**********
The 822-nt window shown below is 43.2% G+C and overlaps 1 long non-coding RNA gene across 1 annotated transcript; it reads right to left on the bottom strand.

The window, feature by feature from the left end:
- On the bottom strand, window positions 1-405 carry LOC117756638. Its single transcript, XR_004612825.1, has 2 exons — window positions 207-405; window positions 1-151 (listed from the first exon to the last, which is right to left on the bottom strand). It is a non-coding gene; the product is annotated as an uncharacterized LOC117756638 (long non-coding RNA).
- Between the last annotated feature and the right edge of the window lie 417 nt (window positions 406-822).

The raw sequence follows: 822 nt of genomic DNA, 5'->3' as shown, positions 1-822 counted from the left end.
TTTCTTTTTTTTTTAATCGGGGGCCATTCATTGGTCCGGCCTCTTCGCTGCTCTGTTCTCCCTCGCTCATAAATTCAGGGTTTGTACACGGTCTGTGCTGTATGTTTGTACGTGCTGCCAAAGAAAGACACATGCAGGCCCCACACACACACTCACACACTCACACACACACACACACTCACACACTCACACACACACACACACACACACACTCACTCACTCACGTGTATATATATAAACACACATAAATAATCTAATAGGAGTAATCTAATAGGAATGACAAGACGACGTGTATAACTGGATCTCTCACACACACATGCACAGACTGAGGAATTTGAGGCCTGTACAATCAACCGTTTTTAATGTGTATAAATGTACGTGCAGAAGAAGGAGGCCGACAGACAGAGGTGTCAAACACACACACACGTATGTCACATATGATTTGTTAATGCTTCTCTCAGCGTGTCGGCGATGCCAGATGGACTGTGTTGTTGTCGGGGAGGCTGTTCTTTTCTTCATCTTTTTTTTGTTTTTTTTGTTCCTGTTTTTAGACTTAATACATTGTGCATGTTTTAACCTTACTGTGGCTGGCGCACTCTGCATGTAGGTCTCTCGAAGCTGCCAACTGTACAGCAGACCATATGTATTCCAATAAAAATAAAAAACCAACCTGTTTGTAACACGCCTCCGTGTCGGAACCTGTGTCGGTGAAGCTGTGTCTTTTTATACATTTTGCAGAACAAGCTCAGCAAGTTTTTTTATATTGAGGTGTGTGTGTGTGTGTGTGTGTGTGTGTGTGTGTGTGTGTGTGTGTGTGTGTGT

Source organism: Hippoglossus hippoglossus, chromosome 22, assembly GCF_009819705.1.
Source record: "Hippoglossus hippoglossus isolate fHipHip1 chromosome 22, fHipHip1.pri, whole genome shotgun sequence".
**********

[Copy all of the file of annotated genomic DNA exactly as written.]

The 822-nt window shown below is 43.2% G+C and overlaps 1 long non-coding RNA gene across 1 annotated transcript; it reads right to left on the bottom strand.

The window, feature by feature from the left end:
- On the bottom strand, window positions 1-405 carry LOC117756638. Its single transcript, XR_004612825.1, has 2 exons — window positions 207-405; window positions 1-151 (listed from the first exon to the last, which is right to left on the bottom strand). It is a non-coding gene; the product is annotated as an uncharacterized LOC117756638 (long non-coding RNA).
- Between the last annotated feature and the right edge of the window lie 417 nt (window positions 406-822).

The raw sequence follows: 822 nt of genomic DNA, 5'->3' as shown, positions 1-822 counted from the left end.
TTTCTTTTTTTTTTAATCGGGGGCCATTCATTGGTCCGGCCTCTTCGCTGCTCTGTTCTCCCTCGCTCATAAATTCAGGGTTTGTACACGGTCTGTGCTGTATGTTTGTACGTGCTGCCAAAGAAAGACACATGCAGGCCCCACACACACACTCACACACTCACACACACACACACACTCACACACTCACACACACACACACACACACACACTCACTCACTCACGTGTATATATATAAACACACATAAATAATCTAATAGGAGTAATCTAATAGGAATGACAAGACGACGTGTATAACTGGATCTCTCACACACACATGCACAGACTGAGGAATTTGAGGCCTGTACAATCAACCGTTTTTAATGTGTATAAATGTACGTGCAGAAGAAGGAGGCCGACAGACAGAGGTGTCAAACACACACACACGTATGTCACATATGATTTGTTAATGCTTCTCTCAGCGTGTCGGCGATGCCAGATGGACTGTGTTGTTGTCGGGGAGGCTGTTCTTTTCTTCATCTTTTTTTTGTTTTTTTTGTTCCTGTTTTTAGACTTAATACATTGTGCATGTTTTAACCTTACTGTGGCTGGCGCACTCTGCATGTAGGTCTCTCGAAGCTGCCAACTGTACAGCAGACCATATGTATTCCAATAAAAATAAAAAACCAACCTGTTTGTAACACGCCTCCGTGTCGGAACCTGTGTCGGTGAAGCTGTGTCTTTTTATACATTTTGCAGAACAAGCTCAGCAAGTTTTTTTATATTGAGGTGTGTGTGTGTGTGTGTGTGTGTGTGTGTGTGTGTGTGTGTGTGTGTGTGTGT

Source organism: Hippoglossus hippoglossus, chromosome 22, assembly GCF_009819705.1.
Source record: "Hippoglossus hippoglossus isolate fHipHip1 chromosome 22, fHipHip1.pri, whole genome shotgun sequence".